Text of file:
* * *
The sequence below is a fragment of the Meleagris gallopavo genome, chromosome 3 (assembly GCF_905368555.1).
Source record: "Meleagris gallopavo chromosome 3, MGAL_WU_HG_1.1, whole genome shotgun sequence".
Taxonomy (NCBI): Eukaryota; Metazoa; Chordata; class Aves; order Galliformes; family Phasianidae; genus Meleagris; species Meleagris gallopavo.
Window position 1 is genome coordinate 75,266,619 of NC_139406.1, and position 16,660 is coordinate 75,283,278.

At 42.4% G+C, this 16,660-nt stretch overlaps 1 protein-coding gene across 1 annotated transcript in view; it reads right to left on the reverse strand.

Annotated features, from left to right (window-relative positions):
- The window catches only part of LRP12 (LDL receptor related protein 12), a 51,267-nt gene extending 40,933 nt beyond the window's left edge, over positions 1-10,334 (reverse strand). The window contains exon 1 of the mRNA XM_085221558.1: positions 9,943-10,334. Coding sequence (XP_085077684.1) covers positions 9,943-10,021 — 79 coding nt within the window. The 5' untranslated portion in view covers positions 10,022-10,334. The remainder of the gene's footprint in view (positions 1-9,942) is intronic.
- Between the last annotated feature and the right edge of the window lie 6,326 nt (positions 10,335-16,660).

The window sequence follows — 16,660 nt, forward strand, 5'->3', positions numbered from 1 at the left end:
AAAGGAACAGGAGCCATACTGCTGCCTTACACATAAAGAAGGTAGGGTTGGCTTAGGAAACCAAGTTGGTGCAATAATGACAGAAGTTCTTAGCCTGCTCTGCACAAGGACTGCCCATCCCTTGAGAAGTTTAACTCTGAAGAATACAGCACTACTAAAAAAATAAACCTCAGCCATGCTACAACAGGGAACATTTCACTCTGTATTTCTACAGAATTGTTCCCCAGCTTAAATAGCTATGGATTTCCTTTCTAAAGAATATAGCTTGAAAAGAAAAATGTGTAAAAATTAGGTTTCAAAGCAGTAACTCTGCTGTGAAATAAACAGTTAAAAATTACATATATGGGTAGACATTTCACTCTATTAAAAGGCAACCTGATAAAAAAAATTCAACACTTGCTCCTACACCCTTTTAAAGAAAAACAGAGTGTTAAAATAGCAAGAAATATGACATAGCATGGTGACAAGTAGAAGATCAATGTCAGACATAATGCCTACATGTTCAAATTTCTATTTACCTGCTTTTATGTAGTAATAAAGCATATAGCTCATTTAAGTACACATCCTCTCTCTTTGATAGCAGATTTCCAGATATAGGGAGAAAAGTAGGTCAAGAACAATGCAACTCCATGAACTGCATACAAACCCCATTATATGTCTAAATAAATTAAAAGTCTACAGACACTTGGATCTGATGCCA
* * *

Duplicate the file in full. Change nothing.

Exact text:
The sequence below is a fragment of the Meleagris gallopavo genome, chromosome 3 (assembly GCF_905368555.1).
Source record: "Meleagris gallopavo chromosome 3, MGAL_WU_HG_1.1, whole genome shotgun sequence".
Taxonomy (NCBI): Eukaryota; Metazoa; Chordata; class Aves; order Galliformes; family Phasianidae; genus Meleagris; species Meleagris gallopavo.
Window position 1 is genome coordinate 75,266,619 of NC_139406.1, and position 16,660 is coordinate 75,283,278.

At 42.4% G+C, this 16,660-nt stretch overlaps 1 protein-coding gene across 1 annotated transcript in view; it reads right to left on the reverse strand.

Annotated features, from left to right (window-relative positions):
- The window catches only part of LRP12 (LDL receptor related protein 12), a 51,267-nt gene extending 40,933 nt beyond the window's left edge, over positions 1-10,334 (reverse strand). The window contains exon 1 of the mRNA XM_085221558.1: positions 9,943-10,334. Coding sequence (XP_085077684.1) covers positions 9,943-10,021 — 79 coding nt within the window. The 5' untranslated portion in view covers positions 10,022-10,334. The remainder of the gene's footprint in view (positions 1-9,942) is intronic.
- Between the last annotated feature and the right edge of the window lie 6,326 nt (positions 10,335-16,660).

The window sequence follows — 16,660 nt, forward strand, 5'->3', positions numbered from 1 at the left end:
AAAGGAACAGGAGCCATACTGCTGCCTTACACATAAAGAAGGTAGGGTTGGCTTAGGAAACCAAGTTGGTGCAATAATGACAGAAGTTCTTAGCCTGCTCTGCACAAGGACTGCCCATCCCTTGAGAAGTTTAACTCTGAAGAATACAGCACTACTAAAAAAATAAACCTCAGCCATGCTACAACAGGGAACATTTCACTCTGTATTTCTACAGAATTGTTCCCCAGCTTAAATAGCTATGGATTTCCTTTCTAAAGAATATAGCTTGAAAAGAAAAATGTGTAAAAATTAGGTTTCAAAGCAGTAACTCTGCTGTGAAATAAACAGTTAAAAATTACATATATGGGTAGACATTTCACTCTATTAAAAGGCAACCTGATAAAAAAAATTCAACACTTGCTCCTACACCCTTTTAAAGAAAAACAGAGTGTTAAAATAGCAAGAAATATGACATAGCATGGTGACAAGTAGAAGATCAATGTCAGACATAATGCCTACATGTTCAAATTTCTATTTACCTGCTTTTATGTAGTAATAAAGCATATAGCTCATTTAAGTACACATCCTCTCTCTTTGATAGCAGATTTCCAGATATAGGGAGAAAAGTAGGTCAAGAACAATGCAACTCCATGAACTGCATACAAACCCCATTATATGTCTAAATAAATTAAAAGTCTACAGACACTTGGATCTGATGCCA